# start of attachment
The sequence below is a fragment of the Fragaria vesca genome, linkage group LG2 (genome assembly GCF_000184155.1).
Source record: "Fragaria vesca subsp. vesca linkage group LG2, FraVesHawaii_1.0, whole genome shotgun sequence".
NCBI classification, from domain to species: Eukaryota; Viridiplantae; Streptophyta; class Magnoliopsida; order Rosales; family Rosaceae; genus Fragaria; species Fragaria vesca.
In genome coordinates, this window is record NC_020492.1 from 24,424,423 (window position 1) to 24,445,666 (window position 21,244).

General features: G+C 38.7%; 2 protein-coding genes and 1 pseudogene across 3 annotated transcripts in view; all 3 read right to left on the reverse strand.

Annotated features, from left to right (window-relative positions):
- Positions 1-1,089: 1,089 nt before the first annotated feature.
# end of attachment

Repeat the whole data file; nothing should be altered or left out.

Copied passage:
The sequence below is a fragment of the Fragaria vesca genome, linkage group LG2 (genome assembly GCF_000184155.1).
Source record: "Fragaria vesca subsp. vesca linkage group LG2, FraVesHawaii_1.0, whole genome shotgun sequence".
NCBI classification, from domain to species: Eukaryota; Viridiplantae; Streptophyta; class Magnoliopsida; order Rosales; family Rosaceae; genus Fragaria; species Fragaria vesca.
In genome coordinates, this window is record NC_020492.1 from 24,424,423 (window position 1) to 24,445,666 (window position 21,244).

General features: G+C 38.7%; 2 protein-coding genes and 1 pseudogene across 3 annotated transcripts in view; all 3 read right to left on the reverse strand.

Annotated features, from left to right (window-relative positions):
- Positions 1-1,089: 1,089 nt before the first annotated feature.